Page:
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hot irons

user-7659307 | Posted in Notions & Tools on

greetings!  i am quite disappointed in my iron (the second in 5 years)….even at its highest setting, it truly doesn’t get very hot – certainly not hot enough for linen…..

i understand that many of today’s fabrics are sensitive to heat, but…..

the brand i chose (invested in…) is Rowenta……i have experimented with using and not using the steam option, but have similar results with either approach….

can anyone recommend an iron that actually gets hot?  i will appreciate your comments!

thank you for this opportunity to pick your lovely brains! stay well…..

Replies

  1. Fjroeser | | #1

    Rowenta has always been my iron of choice but I purchased 2 within a few years and realized that it is very important to clean them and dump water and hit the steam button a few times when you unplug it. I also use filtered water now more often even though they suggest not to. This last iron has lasted longer than the others I think bc of the way I treat it. Hope this helps.

    1. user-7659307 | | #6

      Thanks for the tip!!

  2. theresa_in_tucson | | #2

    Try a "dry iron". I bought mine from The Vermont Country Store. It does not have steam or an automatic shut-off so it will get and stay hot so be careful about leaving it on for a long time without using it. I'm on my second one (first one had a tumble off the board) and I'm very pleased. I grew up with a "dry iron" as my mother starched and then sprinkled her clothes before ironing them. This is the old fashioned way. You can also use a spray bottle for misting and a silk organza press cloth to protect the fabric.

    1. User avater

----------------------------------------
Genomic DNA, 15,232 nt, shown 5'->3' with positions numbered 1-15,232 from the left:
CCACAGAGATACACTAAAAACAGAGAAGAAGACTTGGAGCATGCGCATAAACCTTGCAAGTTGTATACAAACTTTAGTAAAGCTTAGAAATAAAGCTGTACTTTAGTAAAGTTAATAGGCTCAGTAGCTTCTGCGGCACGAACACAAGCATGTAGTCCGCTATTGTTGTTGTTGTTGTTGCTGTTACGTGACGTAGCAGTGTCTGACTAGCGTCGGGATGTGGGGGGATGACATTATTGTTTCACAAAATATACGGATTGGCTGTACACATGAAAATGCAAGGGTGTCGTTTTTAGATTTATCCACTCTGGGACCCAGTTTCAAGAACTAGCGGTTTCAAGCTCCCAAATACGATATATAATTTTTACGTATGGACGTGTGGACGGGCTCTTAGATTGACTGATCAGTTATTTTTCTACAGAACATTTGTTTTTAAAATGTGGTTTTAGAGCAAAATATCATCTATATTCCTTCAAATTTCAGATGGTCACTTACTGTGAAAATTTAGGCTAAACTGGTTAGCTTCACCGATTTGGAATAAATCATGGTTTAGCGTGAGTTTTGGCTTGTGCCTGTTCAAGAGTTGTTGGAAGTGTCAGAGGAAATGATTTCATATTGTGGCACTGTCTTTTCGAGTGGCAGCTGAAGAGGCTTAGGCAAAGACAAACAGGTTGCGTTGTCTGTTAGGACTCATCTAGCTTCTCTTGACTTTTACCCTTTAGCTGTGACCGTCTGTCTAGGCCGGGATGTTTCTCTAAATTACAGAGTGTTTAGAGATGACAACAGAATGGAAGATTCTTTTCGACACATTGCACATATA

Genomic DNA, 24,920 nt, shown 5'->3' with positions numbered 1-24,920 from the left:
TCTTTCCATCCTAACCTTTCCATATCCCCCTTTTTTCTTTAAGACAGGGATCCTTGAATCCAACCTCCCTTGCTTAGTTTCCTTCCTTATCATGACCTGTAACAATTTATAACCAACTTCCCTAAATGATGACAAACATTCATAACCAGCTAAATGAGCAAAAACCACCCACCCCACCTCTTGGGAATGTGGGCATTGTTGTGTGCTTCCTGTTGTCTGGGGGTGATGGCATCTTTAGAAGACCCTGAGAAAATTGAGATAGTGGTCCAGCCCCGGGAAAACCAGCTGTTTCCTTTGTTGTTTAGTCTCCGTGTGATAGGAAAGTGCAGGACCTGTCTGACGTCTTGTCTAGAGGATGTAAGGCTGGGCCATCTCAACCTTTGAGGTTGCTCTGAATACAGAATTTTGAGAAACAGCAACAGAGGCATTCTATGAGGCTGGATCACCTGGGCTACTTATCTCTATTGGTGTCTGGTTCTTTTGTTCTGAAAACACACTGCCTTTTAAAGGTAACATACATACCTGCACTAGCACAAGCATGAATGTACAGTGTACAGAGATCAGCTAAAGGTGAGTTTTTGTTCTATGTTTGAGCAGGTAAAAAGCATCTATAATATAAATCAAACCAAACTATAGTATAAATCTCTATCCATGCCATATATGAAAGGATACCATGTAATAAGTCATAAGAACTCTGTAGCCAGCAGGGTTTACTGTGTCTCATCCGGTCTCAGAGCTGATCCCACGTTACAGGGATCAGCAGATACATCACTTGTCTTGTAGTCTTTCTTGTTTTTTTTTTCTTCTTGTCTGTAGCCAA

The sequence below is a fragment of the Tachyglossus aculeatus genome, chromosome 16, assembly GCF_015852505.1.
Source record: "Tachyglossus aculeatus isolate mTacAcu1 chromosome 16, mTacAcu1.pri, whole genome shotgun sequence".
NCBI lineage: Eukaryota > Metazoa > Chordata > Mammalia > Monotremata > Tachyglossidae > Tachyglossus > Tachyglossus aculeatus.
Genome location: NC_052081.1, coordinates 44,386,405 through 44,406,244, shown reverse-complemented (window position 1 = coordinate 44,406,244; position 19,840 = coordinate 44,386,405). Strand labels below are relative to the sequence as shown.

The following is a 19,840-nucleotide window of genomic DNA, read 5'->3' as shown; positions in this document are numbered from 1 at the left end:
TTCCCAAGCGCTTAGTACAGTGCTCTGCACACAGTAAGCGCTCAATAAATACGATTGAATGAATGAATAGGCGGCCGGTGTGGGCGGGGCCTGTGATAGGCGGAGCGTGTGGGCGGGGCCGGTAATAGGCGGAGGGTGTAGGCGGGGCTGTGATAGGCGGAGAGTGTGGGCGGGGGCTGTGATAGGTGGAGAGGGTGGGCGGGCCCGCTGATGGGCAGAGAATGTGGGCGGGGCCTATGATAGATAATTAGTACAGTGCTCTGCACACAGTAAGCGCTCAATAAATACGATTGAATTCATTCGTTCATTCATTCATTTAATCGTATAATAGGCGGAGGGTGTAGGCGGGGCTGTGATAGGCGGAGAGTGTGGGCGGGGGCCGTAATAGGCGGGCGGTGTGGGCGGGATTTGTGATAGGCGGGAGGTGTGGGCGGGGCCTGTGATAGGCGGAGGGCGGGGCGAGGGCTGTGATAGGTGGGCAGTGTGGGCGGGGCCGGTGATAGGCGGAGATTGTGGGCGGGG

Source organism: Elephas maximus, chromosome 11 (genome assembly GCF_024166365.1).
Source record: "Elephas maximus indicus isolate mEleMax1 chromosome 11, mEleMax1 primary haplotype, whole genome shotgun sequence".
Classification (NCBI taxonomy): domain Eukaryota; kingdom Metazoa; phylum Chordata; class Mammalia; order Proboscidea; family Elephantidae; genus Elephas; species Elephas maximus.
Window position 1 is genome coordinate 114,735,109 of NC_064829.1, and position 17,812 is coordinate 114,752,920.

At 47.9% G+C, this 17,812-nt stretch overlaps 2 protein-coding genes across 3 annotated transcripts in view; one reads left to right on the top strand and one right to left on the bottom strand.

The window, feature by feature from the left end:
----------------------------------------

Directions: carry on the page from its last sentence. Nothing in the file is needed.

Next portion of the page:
gmacma | | #3

      I agree with you on this! I rarely use the steam feature but instead dampen the press cloth and use a dry iron. Just so much more reliable to me and never have to worry about spots from the iron.

    2. Shari_A | | #4

      I have the same dry iron and really like it. Gets super hot fast. I spray the fabric with water or Best Press when needed. Much easier than using a steam iron which eventually leaks.

      1. user-2094979 | | #5

        When I took my Rowenta for repair (loved the iron), the repair place said while a good iron not worth the cost of repair and he suggested T-Fal. Comparable and not as prone to breaking down. I have to let it warm up well for linen and it works well.

    3. Deleted | | #7

      “[Deleted]”

    4. Deleted | | #8

      “[Deleted]”

    5. Deleted | | #9

      “[Deleted]”

    6. user-7659307 | | #10

      Thanks very much for all the helpful replies!!

  3. anniecl | | #11

    My Rowenta 890 Steam Generator Iron (made in France) just stopped steaming, so it is time to replace it. I got it from amazon, and it lasted for three years, so I think I got a good deal. I am now ready to buy a new one; I see brands like Rowenta, EuroPro, Reliable, and DeLonghi online, but I am not clear about which is better. Do any of you have any experience with one of these? I have also seen a reference to "bars of steam," which I am guessing is the amount of steam produced continuously.
    The Rowenta worked very well and heated up very fast--probably in three minutes. It was 1800 watts. Does that fast-heating feature have a name?

    1. user-2422114 | | #13

      I bought a Reliable Maven steam generator in March of 2021. I love how it presses any cloth I choose although I do not wear synthetics.
      Mine is actually "refurbished" as I have had good experience with other refurbished electronics from GE when I worked for them. It's my opinion that when an item is returned they give it a thorough going over and it's probably better than new.

      1. sherry_01 | | #16

        Thank you for your comment I have been considering the Reliable Maven and what prompted ou to purchase this iron? Please list any other features you like and use on this iron. Also, where did you purchase your Reliable iron? Thanks